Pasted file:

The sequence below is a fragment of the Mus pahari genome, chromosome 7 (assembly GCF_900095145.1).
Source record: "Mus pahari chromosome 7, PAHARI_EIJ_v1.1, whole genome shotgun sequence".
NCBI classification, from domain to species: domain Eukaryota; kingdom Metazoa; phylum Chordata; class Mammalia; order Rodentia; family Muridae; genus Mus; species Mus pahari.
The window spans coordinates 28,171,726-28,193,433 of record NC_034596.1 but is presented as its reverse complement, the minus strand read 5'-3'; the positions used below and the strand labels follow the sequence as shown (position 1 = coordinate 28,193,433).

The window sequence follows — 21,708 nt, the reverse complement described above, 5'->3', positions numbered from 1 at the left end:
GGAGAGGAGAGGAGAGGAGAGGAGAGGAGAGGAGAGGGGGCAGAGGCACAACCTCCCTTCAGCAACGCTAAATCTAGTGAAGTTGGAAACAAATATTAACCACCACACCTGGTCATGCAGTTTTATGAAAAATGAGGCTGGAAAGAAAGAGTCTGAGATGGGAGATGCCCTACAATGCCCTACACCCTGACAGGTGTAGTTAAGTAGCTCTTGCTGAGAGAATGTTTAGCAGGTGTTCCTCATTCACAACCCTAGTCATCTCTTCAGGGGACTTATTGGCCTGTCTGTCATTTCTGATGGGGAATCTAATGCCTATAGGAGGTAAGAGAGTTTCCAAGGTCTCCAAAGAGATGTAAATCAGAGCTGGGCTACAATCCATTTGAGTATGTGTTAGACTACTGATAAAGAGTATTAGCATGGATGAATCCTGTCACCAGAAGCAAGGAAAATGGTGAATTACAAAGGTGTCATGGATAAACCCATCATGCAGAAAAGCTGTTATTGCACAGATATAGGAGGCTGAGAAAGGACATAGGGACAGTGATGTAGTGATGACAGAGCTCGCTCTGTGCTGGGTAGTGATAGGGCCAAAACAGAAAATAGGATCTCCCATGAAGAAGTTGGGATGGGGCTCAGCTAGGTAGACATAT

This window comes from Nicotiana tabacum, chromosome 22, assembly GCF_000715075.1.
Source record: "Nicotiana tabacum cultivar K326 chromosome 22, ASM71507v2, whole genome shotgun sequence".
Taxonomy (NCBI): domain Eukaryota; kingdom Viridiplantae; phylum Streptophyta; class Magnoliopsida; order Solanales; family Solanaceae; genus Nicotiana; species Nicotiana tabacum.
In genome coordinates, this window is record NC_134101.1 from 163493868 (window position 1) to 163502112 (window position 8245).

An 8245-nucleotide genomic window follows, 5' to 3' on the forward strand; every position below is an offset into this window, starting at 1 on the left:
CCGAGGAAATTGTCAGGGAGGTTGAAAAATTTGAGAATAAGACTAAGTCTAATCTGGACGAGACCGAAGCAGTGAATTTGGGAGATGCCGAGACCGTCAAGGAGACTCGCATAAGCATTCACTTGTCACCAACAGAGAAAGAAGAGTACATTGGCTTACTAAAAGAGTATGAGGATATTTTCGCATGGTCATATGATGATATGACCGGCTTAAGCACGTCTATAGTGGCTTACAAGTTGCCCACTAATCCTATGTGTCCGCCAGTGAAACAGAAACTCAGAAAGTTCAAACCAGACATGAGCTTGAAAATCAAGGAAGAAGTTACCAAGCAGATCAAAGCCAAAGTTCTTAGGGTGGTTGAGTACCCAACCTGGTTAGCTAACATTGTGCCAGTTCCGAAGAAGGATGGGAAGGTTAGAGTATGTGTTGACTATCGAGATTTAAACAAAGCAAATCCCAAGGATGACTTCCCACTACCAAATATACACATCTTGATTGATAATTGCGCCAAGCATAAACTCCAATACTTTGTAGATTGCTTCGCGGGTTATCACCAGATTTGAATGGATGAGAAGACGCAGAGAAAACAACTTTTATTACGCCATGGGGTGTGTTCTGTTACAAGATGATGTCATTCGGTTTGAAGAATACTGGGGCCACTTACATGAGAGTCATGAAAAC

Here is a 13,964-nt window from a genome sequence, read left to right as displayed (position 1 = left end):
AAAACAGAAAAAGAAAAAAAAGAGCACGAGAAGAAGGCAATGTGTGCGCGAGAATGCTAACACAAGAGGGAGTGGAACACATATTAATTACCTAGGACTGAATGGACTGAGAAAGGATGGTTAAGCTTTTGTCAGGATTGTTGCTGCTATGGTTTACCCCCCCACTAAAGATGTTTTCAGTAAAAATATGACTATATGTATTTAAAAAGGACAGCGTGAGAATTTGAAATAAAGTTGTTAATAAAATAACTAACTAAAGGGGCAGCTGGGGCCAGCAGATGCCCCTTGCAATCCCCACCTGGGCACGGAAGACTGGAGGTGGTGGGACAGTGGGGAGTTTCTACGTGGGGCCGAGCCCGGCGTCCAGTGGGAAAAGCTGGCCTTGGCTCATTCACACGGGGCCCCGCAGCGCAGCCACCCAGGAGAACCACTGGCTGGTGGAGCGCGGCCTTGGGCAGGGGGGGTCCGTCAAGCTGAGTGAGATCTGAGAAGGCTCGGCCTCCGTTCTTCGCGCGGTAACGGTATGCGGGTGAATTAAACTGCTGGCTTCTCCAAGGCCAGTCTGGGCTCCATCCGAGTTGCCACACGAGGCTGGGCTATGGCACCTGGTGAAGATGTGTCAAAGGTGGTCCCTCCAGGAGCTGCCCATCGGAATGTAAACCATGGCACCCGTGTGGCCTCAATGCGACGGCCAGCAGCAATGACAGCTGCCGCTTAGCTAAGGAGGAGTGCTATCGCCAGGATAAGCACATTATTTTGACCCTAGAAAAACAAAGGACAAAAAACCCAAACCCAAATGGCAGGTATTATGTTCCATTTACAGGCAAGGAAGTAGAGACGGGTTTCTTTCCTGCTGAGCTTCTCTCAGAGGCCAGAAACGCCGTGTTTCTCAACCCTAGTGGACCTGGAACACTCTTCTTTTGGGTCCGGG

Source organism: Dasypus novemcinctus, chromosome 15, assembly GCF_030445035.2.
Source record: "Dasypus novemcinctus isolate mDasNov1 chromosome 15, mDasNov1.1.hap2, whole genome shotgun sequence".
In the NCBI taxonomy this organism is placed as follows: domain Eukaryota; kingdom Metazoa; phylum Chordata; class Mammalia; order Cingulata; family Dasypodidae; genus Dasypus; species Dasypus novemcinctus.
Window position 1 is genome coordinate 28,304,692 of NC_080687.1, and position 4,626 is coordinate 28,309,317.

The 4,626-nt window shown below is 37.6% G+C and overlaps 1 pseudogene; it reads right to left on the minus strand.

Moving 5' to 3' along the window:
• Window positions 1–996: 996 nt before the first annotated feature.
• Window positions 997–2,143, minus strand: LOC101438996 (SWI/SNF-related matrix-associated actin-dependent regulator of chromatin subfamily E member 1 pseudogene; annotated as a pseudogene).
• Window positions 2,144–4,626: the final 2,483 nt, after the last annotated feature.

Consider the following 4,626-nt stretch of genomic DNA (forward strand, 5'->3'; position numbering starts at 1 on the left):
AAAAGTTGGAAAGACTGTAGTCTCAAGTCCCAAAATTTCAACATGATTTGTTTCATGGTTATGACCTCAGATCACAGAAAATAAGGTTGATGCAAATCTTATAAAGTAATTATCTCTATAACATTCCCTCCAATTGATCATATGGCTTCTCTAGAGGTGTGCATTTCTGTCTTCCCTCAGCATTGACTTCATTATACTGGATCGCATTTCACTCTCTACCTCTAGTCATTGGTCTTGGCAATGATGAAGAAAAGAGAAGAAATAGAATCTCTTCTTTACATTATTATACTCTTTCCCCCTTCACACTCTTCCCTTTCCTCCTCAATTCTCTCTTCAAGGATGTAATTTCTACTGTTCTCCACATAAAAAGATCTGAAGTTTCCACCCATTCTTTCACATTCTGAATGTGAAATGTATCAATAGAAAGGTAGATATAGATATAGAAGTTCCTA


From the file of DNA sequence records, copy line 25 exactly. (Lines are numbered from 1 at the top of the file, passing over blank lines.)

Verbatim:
AAAAGTTGGAAAGACTGTAGTCTCAAGTCCCAAAATTTCAACATGATTTGTTTCATGGTTATGACCTCAGATCACAGAAAATAAGGTTGATGCAAATCTTATAAAGTAATTATCTCTATAACATTCCCTCCAATTGATCATATGGCTTCTCTAGAGGTGTGCATTTCTGTCTTCCCTCAGCATTGACTTCATTATACTGGATCGCATTTCACTCTCTACCTCTAGTCATTGGTCTTGGCAATGATGAAGAAAAGAGAAGAAATAGAATCTCTTCTTTACATTATTATACTCTTTCCCCCTTCACACTCTTCCCTTTCCTCCTCAATTCTCTCTTCAAGGATGTAATTTCTACTGTTCTCCACATAAAAAGATCTGAAGTTTCCACCCATTCTTTCACATTCTGAATGTGAAATGTATCAATAGAAAGGTAGATATAGATATAGAAGTTCCTA